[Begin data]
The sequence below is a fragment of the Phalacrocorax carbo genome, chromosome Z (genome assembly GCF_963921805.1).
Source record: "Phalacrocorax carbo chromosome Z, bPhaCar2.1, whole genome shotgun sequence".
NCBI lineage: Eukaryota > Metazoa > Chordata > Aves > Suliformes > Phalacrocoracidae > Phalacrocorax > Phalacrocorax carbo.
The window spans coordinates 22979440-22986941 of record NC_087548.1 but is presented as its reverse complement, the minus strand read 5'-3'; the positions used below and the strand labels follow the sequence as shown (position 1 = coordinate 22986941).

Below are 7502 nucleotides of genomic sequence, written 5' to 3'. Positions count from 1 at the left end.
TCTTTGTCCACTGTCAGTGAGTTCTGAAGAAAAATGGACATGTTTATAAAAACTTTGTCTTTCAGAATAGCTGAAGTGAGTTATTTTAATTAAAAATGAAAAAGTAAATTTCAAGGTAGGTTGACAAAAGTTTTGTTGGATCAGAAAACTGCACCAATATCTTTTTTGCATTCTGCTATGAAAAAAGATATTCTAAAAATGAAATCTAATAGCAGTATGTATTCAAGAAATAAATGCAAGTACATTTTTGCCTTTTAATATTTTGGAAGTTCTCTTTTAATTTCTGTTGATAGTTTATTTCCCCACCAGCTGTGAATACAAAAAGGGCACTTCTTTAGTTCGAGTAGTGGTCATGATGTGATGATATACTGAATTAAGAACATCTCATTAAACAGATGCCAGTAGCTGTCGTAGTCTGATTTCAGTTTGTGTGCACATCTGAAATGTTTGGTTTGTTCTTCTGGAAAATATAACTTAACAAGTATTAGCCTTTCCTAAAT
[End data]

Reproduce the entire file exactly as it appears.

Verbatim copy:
The sequence below is a fragment of the Phalacrocorax carbo genome, chromosome Z (genome assembly GCF_963921805.1).
Source record: "Phalacrocorax carbo chromosome Z, bPhaCar2.1, whole genome shotgun sequence".
NCBI lineage: Eukaryota > Metazoa > Chordata > Aves > Suliformes > Phalacrocoracidae > Phalacrocorax > Phalacrocorax carbo.
The window spans coordinates 22979440-22986941 of record NC_087548.1 but is presented as its reverse complement, the minus strand read 5'-3'; the positions used below and the strand labels follow the sequence as shown (position 1 = coordinate 22986941).

Below are 7502 nucleotides of genomic sequence, written 5' to 3'. Positions count from 1 at the left end.
TCTTTGTCCACTGTCAGTGAGTTCTGAAGAAAAATGGACATGTTTATAAAAACTTTGTCTTTCAGAATAGCTGAAGTGAGTTATTTTAATTAAAAATGAAAAAGTAAATTTCAAGGTAGGTTGACAAAAGTTTTGTTGGATCAGAAAACTGCACCAATATCTTTTTTGCATTCTGCTATGAAAAAAGATATTCTAAAAATGAAATCTAATAGCAGTATGTATTCAAGAAATAAATGCAAGTACATTTTTGCCTTTTAATATTTTGGAAGTTCTCTTTTAATTTCTGTTGATAGTTTATTTCCCCACCAGCTGTGAATACAAAAAGGGCACTTCTTTAGTTCGAGTAGTGGTCATGATGTGATGATATACTGAATTAAGAACATCTCATTAAACAGATGCCAGTAGCTGTCGTAGTCTGATTTCAGTTTGTGTGCACATCTGAAATGTTTGGTTTGTTCTTCTGGAAAATATAACTTAACAAGTATTAGCCTTTCCTAAAT